It is common for people to propose denormalizing tables to "improve performance". They imagine that reassembling the data, via JOIN queries, will involve additional disk I/O, so that denormalized data, which avoids this " reassembly", will be faster.

This tends to be a fallacy. Normalization leads to the tables being smaller due to the elimination of redundant data. Today's increasingly efficient query optimizers cut the cost. Consider that the " denormalize" attitude sprung up when the popular DBMS systems were things like Oracle, which used a rule-based optimizers through '80s and early '90s.

And this all misses the real value of normalization, and the cost of not doing so, which is all about data integrity. In a normalized database schema, integrity constraints such as foreign keys can readily be defined by users to be enforced by the DBMS. In a denormalized schema, that capability is lost, and integrity must be managed within applications. Making direct changes to the database becomes hazardous, and the risks of having inconsistent data increase, massively.

There are five usual forms; each gets a little more obscure than the previous one.

8.3.2. First Normal Form

This eliminates any repeating groups by putting them into a separate table. If employees can have multiple children, you don't have fields CHILD1, CHILD2, and such; you instead have a table with fields EMPLOYEE ID / CHILD.

tutorial=# \d not_1nf Table "public.not_1nf" Column | Type | Modifiers --------+---------+----------- id | integer | name | text | child1 | text | age1 | integer | child2 | text | age2 | integer | child3 | text | age3 | integer | tutorial=# select * from not_1nf; id | name | child1 | age1 | child2 | age2 | child3 | age3 ----+--------+----------+------+--------+------+--------+------ 1 | Chris | | | | | | 2 | David | Jonathan | 1 | | | | 3 | Harold | Chris | 25 | David | 21 | Brad | 19 (3 rows)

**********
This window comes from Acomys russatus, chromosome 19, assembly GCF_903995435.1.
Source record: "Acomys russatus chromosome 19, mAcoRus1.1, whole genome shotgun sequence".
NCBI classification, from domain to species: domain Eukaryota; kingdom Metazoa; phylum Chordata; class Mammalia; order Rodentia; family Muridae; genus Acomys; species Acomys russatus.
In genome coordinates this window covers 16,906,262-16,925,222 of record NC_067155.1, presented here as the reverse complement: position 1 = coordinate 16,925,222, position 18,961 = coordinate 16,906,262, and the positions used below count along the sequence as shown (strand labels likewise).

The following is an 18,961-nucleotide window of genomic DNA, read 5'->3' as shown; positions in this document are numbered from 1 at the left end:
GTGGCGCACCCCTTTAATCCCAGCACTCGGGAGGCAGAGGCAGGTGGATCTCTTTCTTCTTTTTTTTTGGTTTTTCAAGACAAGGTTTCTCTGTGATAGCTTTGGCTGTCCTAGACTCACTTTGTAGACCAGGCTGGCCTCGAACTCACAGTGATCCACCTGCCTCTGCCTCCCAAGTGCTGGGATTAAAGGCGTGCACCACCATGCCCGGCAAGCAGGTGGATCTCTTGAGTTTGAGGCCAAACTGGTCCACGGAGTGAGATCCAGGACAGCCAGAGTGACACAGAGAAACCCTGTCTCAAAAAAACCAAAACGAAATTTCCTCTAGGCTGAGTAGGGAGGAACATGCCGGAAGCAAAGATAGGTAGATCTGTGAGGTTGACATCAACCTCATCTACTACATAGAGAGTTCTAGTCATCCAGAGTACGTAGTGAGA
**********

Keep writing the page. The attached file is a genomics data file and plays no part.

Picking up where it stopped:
What do you do if someone has more children than there are columns available? After all, " Harold" had four sons, not three. What do you do if you need to do queries relating to the children themselves? Programs working with " child" information will be considerably complicated by the need to extract it out of many fields. Another terrible aspect of the design of the table is the use of childrens' " ages"; that varies, from year to year, whereas their birth date does not.

Here is a vastly better schema:

tutorial=# \d employees Table "public.employees" Column | Type | Modifiers --------+---------+----------- id | integer | name | text | tutorial=# \d child Table "public.child" Column | Type | Modifiers -------------+--------------------------+----------- employee_id | integer | name | text | birthdate | timestamp with time zone | tutorial=# select * from employees; id | name ----+-------- 1 | Chris 2 | David 3 | Harold (3 rows) tutorial=# select * from child; employee_id | name | birthdate -------------+----------+------------------------------- 2 | Jonathan | 2002-06-13 00:00:00-04 3 | Chris | 1978-10-01 21:47:59.380895-04 3 | David | 1982-10-01 21:47:05.023232-04 3 | Brad | 1984-10-01 21:47:12.579425-04 (4 rows)